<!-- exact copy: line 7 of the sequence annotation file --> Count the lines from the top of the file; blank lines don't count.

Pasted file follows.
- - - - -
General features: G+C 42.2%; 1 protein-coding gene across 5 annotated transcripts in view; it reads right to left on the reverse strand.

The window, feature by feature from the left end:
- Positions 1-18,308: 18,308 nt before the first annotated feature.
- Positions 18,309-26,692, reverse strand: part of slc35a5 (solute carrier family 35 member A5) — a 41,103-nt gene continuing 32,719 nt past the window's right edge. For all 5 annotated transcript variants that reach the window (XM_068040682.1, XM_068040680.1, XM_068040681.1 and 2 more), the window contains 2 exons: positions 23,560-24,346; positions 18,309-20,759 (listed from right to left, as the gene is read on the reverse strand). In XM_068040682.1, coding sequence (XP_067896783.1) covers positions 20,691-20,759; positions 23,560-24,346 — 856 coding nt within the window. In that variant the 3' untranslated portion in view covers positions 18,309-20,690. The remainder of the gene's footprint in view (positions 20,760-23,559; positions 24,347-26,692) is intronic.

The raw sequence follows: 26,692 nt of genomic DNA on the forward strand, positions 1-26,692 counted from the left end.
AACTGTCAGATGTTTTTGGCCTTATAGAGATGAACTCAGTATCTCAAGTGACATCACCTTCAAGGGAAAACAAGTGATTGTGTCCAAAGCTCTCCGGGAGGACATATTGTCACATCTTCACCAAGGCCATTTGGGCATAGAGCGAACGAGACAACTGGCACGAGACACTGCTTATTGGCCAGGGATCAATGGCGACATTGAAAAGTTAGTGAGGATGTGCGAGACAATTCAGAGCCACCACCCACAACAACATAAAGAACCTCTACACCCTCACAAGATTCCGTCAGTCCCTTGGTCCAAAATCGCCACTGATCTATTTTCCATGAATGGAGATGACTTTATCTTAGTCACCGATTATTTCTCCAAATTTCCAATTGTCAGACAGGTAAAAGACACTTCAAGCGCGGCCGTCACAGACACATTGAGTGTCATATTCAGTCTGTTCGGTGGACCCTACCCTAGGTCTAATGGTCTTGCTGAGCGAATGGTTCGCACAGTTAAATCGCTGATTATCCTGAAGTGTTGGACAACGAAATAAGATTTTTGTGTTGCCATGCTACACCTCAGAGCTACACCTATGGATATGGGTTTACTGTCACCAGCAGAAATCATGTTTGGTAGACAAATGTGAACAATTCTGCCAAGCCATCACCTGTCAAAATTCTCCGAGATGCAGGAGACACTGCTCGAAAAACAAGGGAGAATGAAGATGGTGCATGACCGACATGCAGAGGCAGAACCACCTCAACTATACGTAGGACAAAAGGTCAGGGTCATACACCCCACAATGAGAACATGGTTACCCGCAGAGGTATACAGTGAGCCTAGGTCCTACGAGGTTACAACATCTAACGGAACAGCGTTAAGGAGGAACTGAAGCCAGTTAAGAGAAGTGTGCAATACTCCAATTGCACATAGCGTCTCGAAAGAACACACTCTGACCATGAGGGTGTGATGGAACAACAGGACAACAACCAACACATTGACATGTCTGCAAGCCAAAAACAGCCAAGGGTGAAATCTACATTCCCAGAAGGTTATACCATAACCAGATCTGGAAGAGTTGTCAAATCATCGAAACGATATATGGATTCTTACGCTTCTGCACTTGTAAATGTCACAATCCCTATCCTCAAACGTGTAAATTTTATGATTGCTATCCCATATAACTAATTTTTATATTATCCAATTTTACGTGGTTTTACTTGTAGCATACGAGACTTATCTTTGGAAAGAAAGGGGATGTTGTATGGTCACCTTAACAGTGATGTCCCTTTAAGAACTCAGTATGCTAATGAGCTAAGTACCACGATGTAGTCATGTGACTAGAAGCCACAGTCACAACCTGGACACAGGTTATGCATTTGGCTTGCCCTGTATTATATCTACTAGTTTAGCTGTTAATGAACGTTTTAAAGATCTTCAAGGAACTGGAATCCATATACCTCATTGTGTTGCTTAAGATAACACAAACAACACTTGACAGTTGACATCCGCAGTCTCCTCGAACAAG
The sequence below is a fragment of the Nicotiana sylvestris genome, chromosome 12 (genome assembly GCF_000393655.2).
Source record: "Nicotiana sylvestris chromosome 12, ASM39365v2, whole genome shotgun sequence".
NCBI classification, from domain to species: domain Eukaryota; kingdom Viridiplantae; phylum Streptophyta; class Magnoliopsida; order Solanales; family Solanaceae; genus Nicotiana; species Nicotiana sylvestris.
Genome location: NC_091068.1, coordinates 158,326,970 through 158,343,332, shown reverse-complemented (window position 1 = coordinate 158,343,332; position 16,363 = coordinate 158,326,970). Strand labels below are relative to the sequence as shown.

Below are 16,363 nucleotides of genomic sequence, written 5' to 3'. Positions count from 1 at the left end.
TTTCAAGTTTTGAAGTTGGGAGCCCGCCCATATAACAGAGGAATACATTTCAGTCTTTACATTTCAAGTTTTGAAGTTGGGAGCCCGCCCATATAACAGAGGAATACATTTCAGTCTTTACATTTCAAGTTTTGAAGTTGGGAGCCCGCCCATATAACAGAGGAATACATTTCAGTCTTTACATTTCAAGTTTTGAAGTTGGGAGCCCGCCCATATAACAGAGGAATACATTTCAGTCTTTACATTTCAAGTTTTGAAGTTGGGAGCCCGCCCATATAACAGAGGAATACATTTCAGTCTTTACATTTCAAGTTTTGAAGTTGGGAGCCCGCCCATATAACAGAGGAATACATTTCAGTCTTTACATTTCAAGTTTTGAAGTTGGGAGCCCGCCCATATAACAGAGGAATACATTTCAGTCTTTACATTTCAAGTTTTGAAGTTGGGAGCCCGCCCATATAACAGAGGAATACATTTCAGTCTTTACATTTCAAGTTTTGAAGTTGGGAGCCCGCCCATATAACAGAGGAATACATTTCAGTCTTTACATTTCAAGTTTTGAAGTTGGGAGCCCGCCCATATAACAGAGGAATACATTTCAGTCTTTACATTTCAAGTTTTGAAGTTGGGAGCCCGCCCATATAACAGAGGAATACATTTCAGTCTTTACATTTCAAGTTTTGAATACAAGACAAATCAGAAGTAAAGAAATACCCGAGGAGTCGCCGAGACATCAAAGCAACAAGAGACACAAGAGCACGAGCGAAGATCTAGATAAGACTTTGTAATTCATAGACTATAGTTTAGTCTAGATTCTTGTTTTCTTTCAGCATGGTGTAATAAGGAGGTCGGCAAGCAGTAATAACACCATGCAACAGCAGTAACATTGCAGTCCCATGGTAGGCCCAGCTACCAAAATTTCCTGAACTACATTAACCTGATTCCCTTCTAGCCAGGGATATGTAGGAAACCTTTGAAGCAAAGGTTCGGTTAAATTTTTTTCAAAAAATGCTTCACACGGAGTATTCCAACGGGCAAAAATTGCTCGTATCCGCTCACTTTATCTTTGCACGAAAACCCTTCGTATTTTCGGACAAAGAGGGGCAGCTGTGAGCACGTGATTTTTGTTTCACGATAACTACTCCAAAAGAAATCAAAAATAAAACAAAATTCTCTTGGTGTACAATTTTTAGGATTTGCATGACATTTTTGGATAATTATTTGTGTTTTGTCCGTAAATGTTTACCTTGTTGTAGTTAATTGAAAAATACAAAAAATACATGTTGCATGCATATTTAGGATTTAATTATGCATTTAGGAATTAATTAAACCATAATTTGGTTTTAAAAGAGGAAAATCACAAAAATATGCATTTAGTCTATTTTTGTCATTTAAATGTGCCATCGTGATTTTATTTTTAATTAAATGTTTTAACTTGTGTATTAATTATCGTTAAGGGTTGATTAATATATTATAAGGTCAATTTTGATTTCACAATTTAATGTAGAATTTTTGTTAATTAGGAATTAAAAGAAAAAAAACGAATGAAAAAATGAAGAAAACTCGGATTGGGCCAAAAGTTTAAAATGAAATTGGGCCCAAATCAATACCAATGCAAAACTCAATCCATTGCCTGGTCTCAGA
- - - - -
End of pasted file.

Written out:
The sequence below is a fragment of the Nicotiana sylvestris genome, chromosome 12 (genome assembly GCF_000393655.2).